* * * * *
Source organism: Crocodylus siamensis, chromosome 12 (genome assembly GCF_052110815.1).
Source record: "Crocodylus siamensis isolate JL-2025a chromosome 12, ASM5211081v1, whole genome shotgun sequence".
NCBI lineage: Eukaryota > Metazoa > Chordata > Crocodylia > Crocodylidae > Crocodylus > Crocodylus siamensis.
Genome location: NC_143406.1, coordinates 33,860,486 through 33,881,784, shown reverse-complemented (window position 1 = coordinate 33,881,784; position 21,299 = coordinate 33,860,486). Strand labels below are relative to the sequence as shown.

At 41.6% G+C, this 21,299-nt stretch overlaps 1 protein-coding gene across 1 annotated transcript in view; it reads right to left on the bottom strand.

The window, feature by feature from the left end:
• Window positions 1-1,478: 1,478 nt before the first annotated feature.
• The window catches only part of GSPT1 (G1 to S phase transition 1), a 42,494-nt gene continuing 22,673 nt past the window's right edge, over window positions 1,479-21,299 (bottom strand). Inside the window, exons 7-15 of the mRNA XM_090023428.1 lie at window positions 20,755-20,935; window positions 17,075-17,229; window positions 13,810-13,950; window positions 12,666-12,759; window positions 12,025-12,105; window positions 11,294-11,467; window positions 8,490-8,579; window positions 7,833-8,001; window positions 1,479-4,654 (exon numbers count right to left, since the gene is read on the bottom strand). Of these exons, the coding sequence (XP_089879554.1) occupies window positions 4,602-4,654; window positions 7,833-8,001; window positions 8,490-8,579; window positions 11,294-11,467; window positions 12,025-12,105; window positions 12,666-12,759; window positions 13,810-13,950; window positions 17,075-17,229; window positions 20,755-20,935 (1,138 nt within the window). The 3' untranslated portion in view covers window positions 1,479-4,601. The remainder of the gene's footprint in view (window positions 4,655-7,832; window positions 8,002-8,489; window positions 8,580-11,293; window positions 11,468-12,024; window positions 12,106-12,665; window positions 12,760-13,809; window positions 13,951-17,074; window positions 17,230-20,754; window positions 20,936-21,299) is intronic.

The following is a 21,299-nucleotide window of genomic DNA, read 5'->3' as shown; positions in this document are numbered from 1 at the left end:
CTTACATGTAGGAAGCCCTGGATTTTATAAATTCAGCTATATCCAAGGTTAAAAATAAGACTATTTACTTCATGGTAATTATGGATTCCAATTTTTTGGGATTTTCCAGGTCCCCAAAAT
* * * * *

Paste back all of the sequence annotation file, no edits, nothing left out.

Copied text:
Source organism: Crocodylus siamensis, chromosome 12 (genome assembly GCF_052110815.1).
Source record: "Crocodylus siamensis isolate JL-2025a chromosome 12, ASM5211081v1, whole genome shotgun sequence".
NCBI lineage: Eukaryota > Metazoa > Chordata > Crocodylia > Crocodylidae > Crocodylus > Crocodylus siamensis.
Genome location: NC_143406.1, coordinates 33,860,486 through 33,881,784, shown reverse-complemented (window position 1 = coordinate 33,881,784; position 21,299 = coordinate 33,860,486). Strand labels below are relative to the sequence as shown.

At 41.6% G+C, this 21,299-nt stretch overlaps 1 protein-coding gene across 1 annotated transcript in view; it reads right to left on the bottom strand.

The window, feature by feature from the left end:
• Window positions 1-1,478: 1,478 nt before the first annotated feature.
• The window catches only part of GSPT1 (G1 to S phase transition 1), a 42,494-nt gene continuing 22,673 nt past the window's right edge, over window positions 1,479-21,299 (bottom strand). Inside the window, exons 7-15 of the mRNA XM_090023428.1 lie at window positions 20,755-20,935; window positions 17,075-17,229; window positions 13,810-13,950; window positions 12,666-12,759; window positions 12,025-12,105; window positions 11,294-11,467; window positions 8,490-8,579; window positions 7,833-8,001; window positions 1,479-4,654 (exon numbers count right to left, since the gene is read on the bottom strand). Of these exons, the coding sequence (XP_089879554.1) occupies window positions 4,602-4,654; window positions 7,833-8,001; window positions 8,490-8,579; window positions 11,294-11,467; window positions 12,025-12,105; window positions 12,666-12,759; window positions 13,810-13,950; window positions 17,075-17,229; window positions 20,755-20,935 (1,138 nt within the window). The 3' untranslated portion in view covers window positions 1,479-4,601. The remainder of the gene's footprint in view (window positions 4,655-7,832; window positions 8,002-8,489; window positions 8,580-11,293; window positions 11,468-12,024; window positions 12,106-12,665; window positions 12,760-13,809; window positions 13,951-17,074; window positions 17,230-20,754; window positions 20,936-21,299) is intronic.

The following is a 21,299-nucleotide window of genomic DNA, read 5'->3' as shown; positions in this document are numbered from 1 at the left end:
CTTACATGTAGGAAGCCCTGGATTTTATAAATTCAGCTATATCCAAGGTTAAAAATAAGACTATTTACTTCATGGTAATTATGGATTCCAATTTTTTGGGATTTTCCAGGTCCCCAAAAT